TURBINE DE. be used with to advantage total in applications remaining requiring varied 0. clearance turbine which of reference Increasing at 9. The shows the exit the rotor were effects clearance clearance-to-diameter The the are effects exit of blade-to-shroud on radial-inflow study 10-16. generation of turbulence. that from with each rotor configuration. increase flow can that stator is fully that turned produces even with to the the does a comparable that determines exit rotor blade inlet large angle. of stator throat static range speed Maximum efficiencies area to rotor throat efficiencies 0. as determined discussed the specific-speed unloading.SIGN AND APPLICATION design-speed efficiency as well as the overall and-rotor ratio at measured combination design for speed. It is the exit clearance the Since design clearance. of passage each 294 percent fraction it flow of the is the turning With height). ratio.90 103 were (ft 3/4) efficiencies varied simply total 0. of nearly the parallel for leakage.90.4 of about to 0.37 (lbm314)/(min)(seO when the ratio design in the (min) The design speeds) considerably turbine stators. For efficiency loss included in the losses shown clearance rotor-exit in clearance loss was based on an average from constant values of rotor-inlet and ratios. of used design. whirl. specific curves envelope was Note speeds obtained curve. in the in figure inlet and studies at rotor presented efficiency results determined of both causes inlet a experimentally clearance and of these exit clearance. Specific speed for each statorby to varying 0. 0. . to be speed thermal transients. of the a factor potential In addition.90 to 65 of about investigation could and. specific (seC/2) a)(lbf3/4)). one of the analysis. by the investigation. and due to blade-to-shroud clearance previously figure 10-13.80 (48 overall over to pressure 0. significantly greater loss in turbine efficiency than increase in inlet clearance. inlet turbine be achieved inlet was and exit a relatively (in loss terms equal clearances a 1-percent of percent for there about in efficiency in clearance. flow row rate over internal Further. might In this three.5 (51 were obtained area was near the were measured (ft 3/4) (lbm31_)/ Maximum (lbf3/4)). endwalls minimize Effect Clearance avoid contact to minimized between during avoid of Blade-to-Shroud the loss blade and of work and the due blade was to Clearance shroud flow must bypassing The losses the be adequate but it must the blades. be off even reference a variety the still yield the efficiency stator 8 showed distribution high volume blade that of a particular (different velocities basic specific is a radial variable for though of applications efficiency.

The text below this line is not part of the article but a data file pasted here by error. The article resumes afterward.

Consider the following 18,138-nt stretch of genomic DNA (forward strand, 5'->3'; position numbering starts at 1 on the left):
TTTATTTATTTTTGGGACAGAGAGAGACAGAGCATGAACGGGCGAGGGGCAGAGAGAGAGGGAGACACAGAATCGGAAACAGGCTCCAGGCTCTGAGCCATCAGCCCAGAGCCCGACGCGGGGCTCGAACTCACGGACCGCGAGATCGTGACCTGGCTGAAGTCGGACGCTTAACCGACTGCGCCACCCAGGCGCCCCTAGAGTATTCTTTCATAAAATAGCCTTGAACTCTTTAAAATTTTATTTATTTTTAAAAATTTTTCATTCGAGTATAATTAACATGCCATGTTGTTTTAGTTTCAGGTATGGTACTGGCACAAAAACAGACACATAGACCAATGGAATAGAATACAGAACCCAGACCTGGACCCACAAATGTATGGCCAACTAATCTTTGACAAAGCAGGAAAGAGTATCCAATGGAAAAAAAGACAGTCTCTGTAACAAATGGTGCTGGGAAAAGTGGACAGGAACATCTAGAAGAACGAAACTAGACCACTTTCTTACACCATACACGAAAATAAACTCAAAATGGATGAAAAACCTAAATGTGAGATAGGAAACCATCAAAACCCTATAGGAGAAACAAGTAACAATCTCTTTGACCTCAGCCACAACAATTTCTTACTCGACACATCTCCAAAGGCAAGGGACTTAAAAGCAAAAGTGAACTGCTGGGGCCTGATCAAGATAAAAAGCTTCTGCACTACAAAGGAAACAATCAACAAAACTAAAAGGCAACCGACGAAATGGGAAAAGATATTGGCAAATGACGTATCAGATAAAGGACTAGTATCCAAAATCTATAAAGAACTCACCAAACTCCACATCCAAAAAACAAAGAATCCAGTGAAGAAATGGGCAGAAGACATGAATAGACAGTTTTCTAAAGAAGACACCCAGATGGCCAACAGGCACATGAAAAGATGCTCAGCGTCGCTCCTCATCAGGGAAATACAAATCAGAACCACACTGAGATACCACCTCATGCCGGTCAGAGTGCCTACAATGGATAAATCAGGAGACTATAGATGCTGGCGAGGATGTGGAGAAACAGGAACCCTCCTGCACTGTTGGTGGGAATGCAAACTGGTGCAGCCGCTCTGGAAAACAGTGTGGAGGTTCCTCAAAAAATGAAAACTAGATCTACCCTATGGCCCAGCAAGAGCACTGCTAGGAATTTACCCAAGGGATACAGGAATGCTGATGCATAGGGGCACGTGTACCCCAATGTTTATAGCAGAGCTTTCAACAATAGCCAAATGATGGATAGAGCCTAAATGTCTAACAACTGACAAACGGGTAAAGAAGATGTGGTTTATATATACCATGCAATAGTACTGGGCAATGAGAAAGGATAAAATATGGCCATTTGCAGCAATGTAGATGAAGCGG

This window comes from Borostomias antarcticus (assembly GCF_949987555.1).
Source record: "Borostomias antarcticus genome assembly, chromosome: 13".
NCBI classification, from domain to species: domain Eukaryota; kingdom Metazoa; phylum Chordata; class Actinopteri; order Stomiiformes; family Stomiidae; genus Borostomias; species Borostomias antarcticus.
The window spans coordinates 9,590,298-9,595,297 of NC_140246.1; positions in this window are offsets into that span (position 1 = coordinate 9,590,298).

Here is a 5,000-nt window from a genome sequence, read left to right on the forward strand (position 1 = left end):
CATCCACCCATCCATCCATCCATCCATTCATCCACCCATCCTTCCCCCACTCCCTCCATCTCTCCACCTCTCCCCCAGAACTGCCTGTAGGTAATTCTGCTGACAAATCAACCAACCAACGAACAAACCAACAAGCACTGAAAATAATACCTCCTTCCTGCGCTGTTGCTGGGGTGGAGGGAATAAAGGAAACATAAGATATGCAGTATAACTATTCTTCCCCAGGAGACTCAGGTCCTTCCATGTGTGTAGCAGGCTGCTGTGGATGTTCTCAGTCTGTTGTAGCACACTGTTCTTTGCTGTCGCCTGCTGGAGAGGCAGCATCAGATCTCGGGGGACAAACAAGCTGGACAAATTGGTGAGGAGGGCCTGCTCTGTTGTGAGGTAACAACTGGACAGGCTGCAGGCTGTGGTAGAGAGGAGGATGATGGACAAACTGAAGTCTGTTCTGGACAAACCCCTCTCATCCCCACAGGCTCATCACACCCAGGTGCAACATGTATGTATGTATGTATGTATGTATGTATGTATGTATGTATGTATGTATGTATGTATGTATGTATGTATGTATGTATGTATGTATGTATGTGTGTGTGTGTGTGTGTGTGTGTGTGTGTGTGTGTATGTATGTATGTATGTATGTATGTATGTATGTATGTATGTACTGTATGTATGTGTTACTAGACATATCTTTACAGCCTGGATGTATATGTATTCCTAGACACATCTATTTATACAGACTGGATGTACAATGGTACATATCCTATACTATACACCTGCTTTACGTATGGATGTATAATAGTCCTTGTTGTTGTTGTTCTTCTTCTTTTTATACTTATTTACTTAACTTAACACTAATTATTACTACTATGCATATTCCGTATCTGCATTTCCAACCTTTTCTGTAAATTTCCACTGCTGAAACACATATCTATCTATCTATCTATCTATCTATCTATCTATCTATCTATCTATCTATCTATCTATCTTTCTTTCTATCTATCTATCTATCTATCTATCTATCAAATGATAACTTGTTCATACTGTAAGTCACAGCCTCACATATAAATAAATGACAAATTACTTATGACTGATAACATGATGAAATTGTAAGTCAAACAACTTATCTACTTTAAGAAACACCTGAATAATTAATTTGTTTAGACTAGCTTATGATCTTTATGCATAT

of internal and studies turnext flow The 2) are 10-11) are to specific in preliminary a particular of any and in order methods used to determine computer stator programs for this purpose.--Stator forward. \ / "< 1.E "-4 1'- _"'-b_-. as well problem the as the involves best DESIGN relating useful They design the discussed and can turbine be used velocity examination rotor blade in chapter geometry design to determine diagram. a smaller previously turbine passage of the height reasons.25 . over a small for the efficiency axial-flow turbine BLADE The velocity for bine part size curves ratios and (figs. would is largely to have with the result as a radialof rotorThe a function same lower advantage for the annulus kineticof a same larger of in a larger a larger axial-flow required clearance (percent height) diameter radial-inflow turbine clearance (in order along clearance and This may diameter) area).RADIAL-INFLOW Exit clearance. 9. energy level radial-inflow application. (Data An inflow exit rotor-exit absolute axial-flow turbine passage turbine would have than of the (since be one with would the the same relative flow conditions turbine. The profiles. large blade Typically.--Effects efficiency. turbine shape. _ I ] 4 8 12 16 20 24 Inlet clearance. design 10-8 to speed problem. exit and inlet clearance -8 i 0 L. percent of passageheight of inlet and exit clearances from ref. chords.Equal percent. and parallel profiles blade the aerodynamic blades have A long camber. percent of passageheight v 0. endwalls.) on total ] 28 FIGURE 10-16. Internal Flow Analysis design relatively chord and is usually because is relatively little the specified small straightlong because number 295 Stator.92 o 3 \ __ A TURBINE6 4 "_E 0 D 7 \ . discussed. are easier to machine . 5 (vol.